Of course, your kit lens provides redundancy for the 17 to 50/55 f2.8. Hire a 70 to 200 f2.8 or f4 for the weekend, frankly don't bother with the ultra wide at this stage. The mid range on one body and the 70 to 200 on the other will be fine. There's no need to have 7 lenses. Yes, I've used a fisheye on weddings, and a 300mm f2.8, but I think I can count their uses on one hand. Yes, a wide aperture 85mm would be nice, along with a nifty fifty, but in reality mine just stay in the bag if I have the two camera body/lens setup round my neck. No client is going to get excited about bokeh!

Finally, read, read, read. Not photo mags, but wedding magazines. Consider buying theRotovision Pro Photo guide to wedding photograph, probably easy to find in Amazon marketplace.

Oh, and get a diffuser cube for the external flash, and a big white reflector.

Good Luck

Chris_L 5 5.2k United Kingdom
19 Jan 2019 6:13PM
You asked about lenses. It does depend on your style and how close you like to get to the action.

Use your basic 18-55 when the action is unpredictable, zooming in and out to frame your shots if you can't move fast enough.

If you are shooting the happy couple in the grounds of the hotel then get your 50mm prime out and open the aperture up, take your time.

Despite what other say about changing lens there's time to change lenses at certain points during most wedding days. Women tend to take their time to get ready on their wedding day.

If adding to your kit try then try to get another really good prime lens, the likes of these

A 35mm is versatile but on APS-C go for a 24mm, you will need that extra width in many rooms

Whilst you don't get a wider view with a 24mm prime than turning your 18mm-55mm kit lens to 24mm you will find that a decent prime will tend to give you better image quality and let in more light.

Shot at a wide aperture it will also blur the background thus isolating your subject.

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250184_1547920785.jpg



You should be able to get shots approaching this kind of quality from your 50mm, if not then you need to learn how to get the best out of it

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The other approach is to go for a high end zoom. The Sigma Art zooms are fantastic, The Canon L series zooms, like the 24-70 and 24-105, are good workhorses. The 70-200 is another good choice but there are plenty of other lenses I would buy first as it's possibly the least versatile for a lot of weddings but great for others.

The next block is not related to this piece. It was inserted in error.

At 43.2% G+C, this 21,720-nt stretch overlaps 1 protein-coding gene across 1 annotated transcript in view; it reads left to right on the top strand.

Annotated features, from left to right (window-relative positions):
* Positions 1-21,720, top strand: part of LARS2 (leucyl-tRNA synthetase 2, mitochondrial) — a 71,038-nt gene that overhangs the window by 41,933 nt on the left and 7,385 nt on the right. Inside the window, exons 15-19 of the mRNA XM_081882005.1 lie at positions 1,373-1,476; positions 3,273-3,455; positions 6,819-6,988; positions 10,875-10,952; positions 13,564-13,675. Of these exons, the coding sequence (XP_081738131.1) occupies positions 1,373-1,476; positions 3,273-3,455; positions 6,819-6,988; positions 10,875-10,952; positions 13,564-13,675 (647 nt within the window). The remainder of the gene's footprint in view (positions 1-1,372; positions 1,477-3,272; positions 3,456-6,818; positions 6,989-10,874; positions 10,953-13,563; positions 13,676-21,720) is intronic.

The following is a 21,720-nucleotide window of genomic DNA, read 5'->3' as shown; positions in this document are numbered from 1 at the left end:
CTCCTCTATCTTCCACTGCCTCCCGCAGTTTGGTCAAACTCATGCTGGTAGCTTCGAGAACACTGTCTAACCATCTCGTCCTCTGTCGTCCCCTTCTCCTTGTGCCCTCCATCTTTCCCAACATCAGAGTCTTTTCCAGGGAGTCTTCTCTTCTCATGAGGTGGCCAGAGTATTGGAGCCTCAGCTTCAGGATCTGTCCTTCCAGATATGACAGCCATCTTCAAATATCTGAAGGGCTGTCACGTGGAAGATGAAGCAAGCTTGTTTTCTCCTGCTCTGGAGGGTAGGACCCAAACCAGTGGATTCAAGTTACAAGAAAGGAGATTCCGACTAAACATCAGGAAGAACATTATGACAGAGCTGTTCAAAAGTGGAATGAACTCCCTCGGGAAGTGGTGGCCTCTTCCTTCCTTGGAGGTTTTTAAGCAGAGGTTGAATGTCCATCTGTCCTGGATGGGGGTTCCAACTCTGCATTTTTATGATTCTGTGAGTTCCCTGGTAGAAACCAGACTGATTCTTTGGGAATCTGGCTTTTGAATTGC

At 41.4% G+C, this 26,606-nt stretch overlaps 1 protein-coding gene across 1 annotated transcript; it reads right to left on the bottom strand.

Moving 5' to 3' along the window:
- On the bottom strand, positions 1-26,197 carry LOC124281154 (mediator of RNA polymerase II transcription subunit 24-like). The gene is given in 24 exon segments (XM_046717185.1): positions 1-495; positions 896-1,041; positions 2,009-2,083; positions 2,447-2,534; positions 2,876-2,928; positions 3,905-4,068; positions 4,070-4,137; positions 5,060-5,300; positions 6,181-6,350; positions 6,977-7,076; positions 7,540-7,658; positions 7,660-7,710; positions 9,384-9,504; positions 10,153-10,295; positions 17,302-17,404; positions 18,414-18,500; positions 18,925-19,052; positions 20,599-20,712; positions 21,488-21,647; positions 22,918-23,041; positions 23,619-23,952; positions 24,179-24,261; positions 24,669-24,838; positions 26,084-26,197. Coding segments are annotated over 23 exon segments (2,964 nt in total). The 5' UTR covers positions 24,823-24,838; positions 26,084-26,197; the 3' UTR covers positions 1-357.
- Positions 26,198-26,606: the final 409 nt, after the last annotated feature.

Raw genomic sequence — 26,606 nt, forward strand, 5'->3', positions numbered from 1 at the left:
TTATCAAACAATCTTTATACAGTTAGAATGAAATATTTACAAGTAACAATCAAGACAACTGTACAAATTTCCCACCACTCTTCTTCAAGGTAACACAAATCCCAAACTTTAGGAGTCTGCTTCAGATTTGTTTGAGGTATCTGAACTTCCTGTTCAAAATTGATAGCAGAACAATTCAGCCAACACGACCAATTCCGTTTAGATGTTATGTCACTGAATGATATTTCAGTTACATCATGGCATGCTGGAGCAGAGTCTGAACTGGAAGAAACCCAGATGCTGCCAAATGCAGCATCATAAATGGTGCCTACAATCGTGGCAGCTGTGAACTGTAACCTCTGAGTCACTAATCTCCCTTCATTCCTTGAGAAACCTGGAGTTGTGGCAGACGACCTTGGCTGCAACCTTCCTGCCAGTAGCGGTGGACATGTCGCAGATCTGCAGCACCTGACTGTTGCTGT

19 Jan 2019 6:34PM
I'm thinking the 24-70 might be a bit pricey (unless you mean the f4), and we are looking at APS C.

You can pick both the older 35mm f2 and 24 and 28mm f2.8 Canon EF lenses up quite cheaply now if you don't want IS.

The 24-105, both old and new versions is very sharp, but a bit narrow for APS-C.

As to primes being 'better', I flogged my 35mm f2, that I bought as an APS-C 50, as it never got used (in film days I used 35mm all the time), my 85mm f1.8 came out to play for the first time in ages today, simply because it dropped in my pocket. There's not a lot in t between a good zoom and a prime nowadays. In the 80s I used to lug 24, 35, 50, 100, 200 with me, so getting my first zoom took some doing, breaking down prejudice about them. Nowadays, the versatility outweighs any perceived edge in image quality.
Chris_L 5 5.2k United Kingdom
19 Jan 2019 6:52PM
That must be the shot in your PF, I wouldn't have bothered getting the 85 out and using it at f5.0, it makes it look like you blurred the background in Photoshop.

Quote:There's not a lot in it between a good zoom and a prime nowadays

I dunno Phil, I think that there's enough.

I compare your zoom photos to the photos this lass took with a prime and I don't know if the difference is due to one of you being a better photographer or one of you preferring different lenses.
thewilliam2 2 1.3k
20 Jan 2019 1:07PM
Another thought: you must register with HMRC as a photographic business within 90 days of starting. We "start" a business when we first ply for trade which means placing an advert or setting up a website.

This isn't entirely negative because an accountant will tell you how to offset your start-up costs against earnings from your day job.